Joyce Sutton Cameron

Ex-Trotwood mayor pleads not guilty to fraud charges in federal court

Sutton Cameron said little during her arraignment in front of U.S. District Court Magistrate Judge Michael J. Newman, other than that she understood her rights. A not guilty plea was entered on her behalf by her attorney, Lawrence Greger.

She was released on her own recognizance but had to forfeit her passport and submit a DNA sample as part of her bond conditions.

Greger and federal prosecutor Brent Tabacchi both declined comment after the hearing. A next court date in the case has not been set.

The May 28 federal indictment names Sutton Cameron, 71, owner of Green Star Trucking Inc. and mayor of Trotwood from 2010-16. It also names her husband and Green Star employee, James Cameron, 80, and Steve Rauch, 64, of Germantown, owner of Steve Rauch Inc.

Each is charged with one count of conspiracy to commit mail fraud and six counts of mail fraud. Each count is punishable by up to 20 years in prison. The indictment relates to allegations of fraudulently obtaining demolition contracts from governments, including the city of Dayton.

RELATED: Indictments prompt city of Dayton to strengthen anti-fraud efforts

It was Sutton Cameron’s first appearance in court. It is not clear when James Cameron will make an initial appearance.

Rauch has pleaded not guilty.

In this photo from 2012, James Cameron, then a subcontractor for Steve Rauch, Inc., surveys the soon-to-be demolished Jefferson High School building for salvage. A Demolition Day Ceremony is scheduled for Saturday September 1st, 2012. Opening ceremonies will begin at 9:00am with a final walkthrough of the site. Staff photo by Jim Witmer
Photo: Staff Writer

The indictment of the Camerons and Rauch are part of a long-term investigation into claims of public corruption in the Dayton region revealed in April when then-Interim U.S. Attorney Benjamin Glassman announced the indictment of four men, including a former Dayton city commissioner and a Dayton city employee.

RELATED: Ex-Dayton commissioner, state lawmaker arrested; more arrests coming, feds say

The federal indictment accuses Rauch of using Green Star’s minority status to win demolition contracts from the city of Dayton and other governmental entities between 2012 and 2014. According to the indictment, Rauch “caused his company, Steve Rauch Inc., to complete all or a substantial portion” of the work Green Star was supposed to do.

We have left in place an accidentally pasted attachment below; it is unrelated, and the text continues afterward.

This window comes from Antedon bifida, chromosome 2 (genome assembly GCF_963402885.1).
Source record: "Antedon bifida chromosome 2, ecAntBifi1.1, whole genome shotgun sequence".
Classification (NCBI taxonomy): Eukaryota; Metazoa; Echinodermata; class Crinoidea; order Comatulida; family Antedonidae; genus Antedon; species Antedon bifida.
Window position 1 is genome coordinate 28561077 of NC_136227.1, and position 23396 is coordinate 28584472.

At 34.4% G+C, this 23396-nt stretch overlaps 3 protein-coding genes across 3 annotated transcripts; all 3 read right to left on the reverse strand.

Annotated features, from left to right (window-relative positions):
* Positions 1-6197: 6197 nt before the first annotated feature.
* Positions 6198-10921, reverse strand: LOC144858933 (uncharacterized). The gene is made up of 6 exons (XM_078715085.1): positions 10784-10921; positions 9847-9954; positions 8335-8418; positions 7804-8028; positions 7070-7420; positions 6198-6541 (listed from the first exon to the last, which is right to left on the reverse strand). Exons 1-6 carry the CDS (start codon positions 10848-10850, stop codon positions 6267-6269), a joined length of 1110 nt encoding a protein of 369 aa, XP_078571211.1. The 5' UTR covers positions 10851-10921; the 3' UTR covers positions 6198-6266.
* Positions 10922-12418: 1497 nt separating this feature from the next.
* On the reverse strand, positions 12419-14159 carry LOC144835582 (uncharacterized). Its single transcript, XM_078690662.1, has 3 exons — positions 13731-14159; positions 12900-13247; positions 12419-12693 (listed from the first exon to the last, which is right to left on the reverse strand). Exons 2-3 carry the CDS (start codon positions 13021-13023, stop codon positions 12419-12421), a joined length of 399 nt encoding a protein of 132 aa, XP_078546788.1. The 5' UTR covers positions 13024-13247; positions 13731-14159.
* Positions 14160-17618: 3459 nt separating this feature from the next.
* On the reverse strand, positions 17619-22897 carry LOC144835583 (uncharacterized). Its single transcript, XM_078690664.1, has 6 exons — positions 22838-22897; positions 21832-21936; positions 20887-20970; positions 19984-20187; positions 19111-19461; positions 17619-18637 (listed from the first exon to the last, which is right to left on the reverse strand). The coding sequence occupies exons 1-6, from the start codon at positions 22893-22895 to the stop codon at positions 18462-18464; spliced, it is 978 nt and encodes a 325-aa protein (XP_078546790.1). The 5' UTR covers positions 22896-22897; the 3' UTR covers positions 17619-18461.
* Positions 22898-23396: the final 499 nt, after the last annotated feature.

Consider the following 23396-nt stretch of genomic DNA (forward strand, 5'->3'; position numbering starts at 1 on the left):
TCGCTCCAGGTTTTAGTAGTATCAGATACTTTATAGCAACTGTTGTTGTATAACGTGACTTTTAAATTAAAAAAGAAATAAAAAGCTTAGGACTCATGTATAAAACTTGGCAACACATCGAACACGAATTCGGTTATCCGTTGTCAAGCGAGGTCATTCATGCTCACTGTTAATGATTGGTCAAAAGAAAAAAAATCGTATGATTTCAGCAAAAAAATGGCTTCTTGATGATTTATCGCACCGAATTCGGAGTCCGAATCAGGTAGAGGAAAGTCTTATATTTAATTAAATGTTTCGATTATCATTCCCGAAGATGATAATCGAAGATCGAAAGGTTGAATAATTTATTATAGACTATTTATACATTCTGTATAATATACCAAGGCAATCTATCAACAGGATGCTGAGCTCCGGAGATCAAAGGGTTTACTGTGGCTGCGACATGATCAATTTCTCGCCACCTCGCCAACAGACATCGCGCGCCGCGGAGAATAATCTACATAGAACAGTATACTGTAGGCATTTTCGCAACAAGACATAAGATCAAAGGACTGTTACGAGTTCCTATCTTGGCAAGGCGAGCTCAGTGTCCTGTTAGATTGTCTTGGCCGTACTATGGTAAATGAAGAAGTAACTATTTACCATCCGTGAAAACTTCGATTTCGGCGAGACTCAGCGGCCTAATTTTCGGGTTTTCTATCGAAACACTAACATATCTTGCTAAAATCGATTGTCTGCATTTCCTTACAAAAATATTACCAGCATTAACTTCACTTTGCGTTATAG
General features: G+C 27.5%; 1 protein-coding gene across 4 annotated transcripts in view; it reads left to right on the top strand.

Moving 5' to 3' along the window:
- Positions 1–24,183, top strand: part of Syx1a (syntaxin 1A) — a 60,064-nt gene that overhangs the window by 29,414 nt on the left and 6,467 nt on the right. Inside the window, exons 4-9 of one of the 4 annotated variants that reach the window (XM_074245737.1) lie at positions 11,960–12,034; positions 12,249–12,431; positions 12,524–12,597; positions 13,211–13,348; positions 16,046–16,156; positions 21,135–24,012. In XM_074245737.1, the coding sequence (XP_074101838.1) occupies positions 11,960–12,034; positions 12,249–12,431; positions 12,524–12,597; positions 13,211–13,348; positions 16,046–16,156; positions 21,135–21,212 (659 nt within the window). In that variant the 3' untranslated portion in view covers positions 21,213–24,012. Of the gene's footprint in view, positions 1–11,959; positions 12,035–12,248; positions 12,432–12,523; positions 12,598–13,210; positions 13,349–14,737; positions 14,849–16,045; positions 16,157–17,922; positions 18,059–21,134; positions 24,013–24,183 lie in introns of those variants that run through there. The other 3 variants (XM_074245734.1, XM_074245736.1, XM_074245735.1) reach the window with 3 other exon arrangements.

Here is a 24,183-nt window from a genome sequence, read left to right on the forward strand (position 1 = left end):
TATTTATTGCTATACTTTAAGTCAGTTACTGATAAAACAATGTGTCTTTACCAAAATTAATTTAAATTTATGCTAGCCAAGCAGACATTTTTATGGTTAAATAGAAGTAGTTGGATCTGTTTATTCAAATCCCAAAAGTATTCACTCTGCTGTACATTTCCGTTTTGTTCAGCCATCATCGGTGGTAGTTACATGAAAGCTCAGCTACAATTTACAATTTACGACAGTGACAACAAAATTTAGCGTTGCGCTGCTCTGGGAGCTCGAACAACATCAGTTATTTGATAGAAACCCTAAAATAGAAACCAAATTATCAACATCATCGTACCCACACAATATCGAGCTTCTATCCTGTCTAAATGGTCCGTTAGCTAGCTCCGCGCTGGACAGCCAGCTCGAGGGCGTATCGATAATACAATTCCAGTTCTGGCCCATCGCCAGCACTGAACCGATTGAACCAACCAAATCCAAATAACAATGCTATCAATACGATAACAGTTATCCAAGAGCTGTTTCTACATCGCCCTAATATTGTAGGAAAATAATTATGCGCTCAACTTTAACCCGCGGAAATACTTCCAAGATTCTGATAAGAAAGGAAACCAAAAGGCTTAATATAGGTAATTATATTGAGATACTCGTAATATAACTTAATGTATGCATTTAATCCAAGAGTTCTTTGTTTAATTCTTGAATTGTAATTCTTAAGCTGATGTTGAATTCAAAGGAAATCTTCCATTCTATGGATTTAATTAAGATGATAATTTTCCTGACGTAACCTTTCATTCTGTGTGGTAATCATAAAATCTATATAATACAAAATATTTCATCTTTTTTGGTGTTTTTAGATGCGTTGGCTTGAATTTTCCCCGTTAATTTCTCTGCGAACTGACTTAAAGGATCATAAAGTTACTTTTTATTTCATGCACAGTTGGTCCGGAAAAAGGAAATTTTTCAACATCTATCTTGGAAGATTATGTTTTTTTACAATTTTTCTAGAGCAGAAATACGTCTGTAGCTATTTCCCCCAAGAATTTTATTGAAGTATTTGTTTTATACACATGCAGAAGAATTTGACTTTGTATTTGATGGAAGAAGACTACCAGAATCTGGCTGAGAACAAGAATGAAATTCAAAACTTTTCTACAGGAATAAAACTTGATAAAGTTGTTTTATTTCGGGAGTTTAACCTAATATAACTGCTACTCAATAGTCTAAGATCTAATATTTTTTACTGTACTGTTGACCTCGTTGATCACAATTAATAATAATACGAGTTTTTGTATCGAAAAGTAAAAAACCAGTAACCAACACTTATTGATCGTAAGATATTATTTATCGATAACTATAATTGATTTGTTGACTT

Rauch and the Camerons are accused of producing false documentation to make it appear Green Star had done the work. Instead of paying what Green Star was supposed to be paid under Rauch’s government contract, he allegedly paid the Camerons “a fee — usually consisting of either several thousand dollars or credits against debts,” according to the indictment.

READ: Indictment lays out allegations against Rauch and Camerons

Businessman Steve Rauch, 64, of Germantown, whose indictment on seven federal counts was announced in October 2019. DAN PASCIAK/STAFF
Photo: Staff Writer

The state of Ohio earlier this month announced it will revoke two disadvantaged business certifications of Green Star Trucking. The inquiry was opened after the indictments were announced.

Sutton Cameron has until Dec. 21 to appeal but has not done so, said Melissa Vince, spokeswoman for the Ohio Department of Administrative Services.

Earlier indictments

The men whose indictments were announced in April are former Dayton City Commissioner Joey D. Williams, now-fired Dayton city employee RoShawn Winburn, former state Rep. Clayton Luckie and businessman Brian Higgins.

RELATED: Ex-Dayton commissioner, state lawmaker arrested; more arrests coming, feds say

Winburn, 45, pleaded not guilty to three counts of honest services wire fraud, two counts of corruptly soliciting a bribe and one count of making a false statement to the FBI.

Winburn is a former Huber Heights council member and was business and technical assistance administrator for the city of Dayton’s Human Relations Council until he was fired after the indictment was announced. Winburn’s trial is scheduled for Feb. 24.

RELATED: Dayton explains why fired worker’s business was linked to city office

Higgins, 48, pleaded not guilty to three counts of mail fraud and one of wire fraud for allegedly defrauding an insurance company in 2014 and 2015 with a claim involving a leaking fish tank that damaged his home. His trial is scheduled for Feb. 18.

Higgins formerly owned the defunct Sidebar 410 in the Oregon District and a livery service that hauled bodies for the Montgomery County coroner.

On Sept. 27, Williamsa former local bank executive, pleaded guilty and was convicted of corruptly soliciting a bribe. He will be sentenced Jan. 29.

RELATED: Ex-city commissioner Joey Williams pleads guilty, apologizes to ‘citizens of Dayton’

Former State Rep. Clayton Luckie, who was convicted of mail fraud in federal prosecutor's corruption probe, speaks to Dayton Daily News reporter Lynn Hulsey and News Center 7's Letitia Perry on Tuesday

In November, Luckie, 56, was sentenced to prison after pleading guilty to one count of mail fraud related to defrauding the city of Dayton’s disadvantaged business program. He was sentenced to four months in prison followed by three years of supervised released, including four months in home confinement.

Clayton Luckie: ‘President Trump, I need a pardon’

In an exclusive interview with the Dayton Daily News and News Center 7, Luckie said he did not do anything wrong and will seek a presidential pardon.

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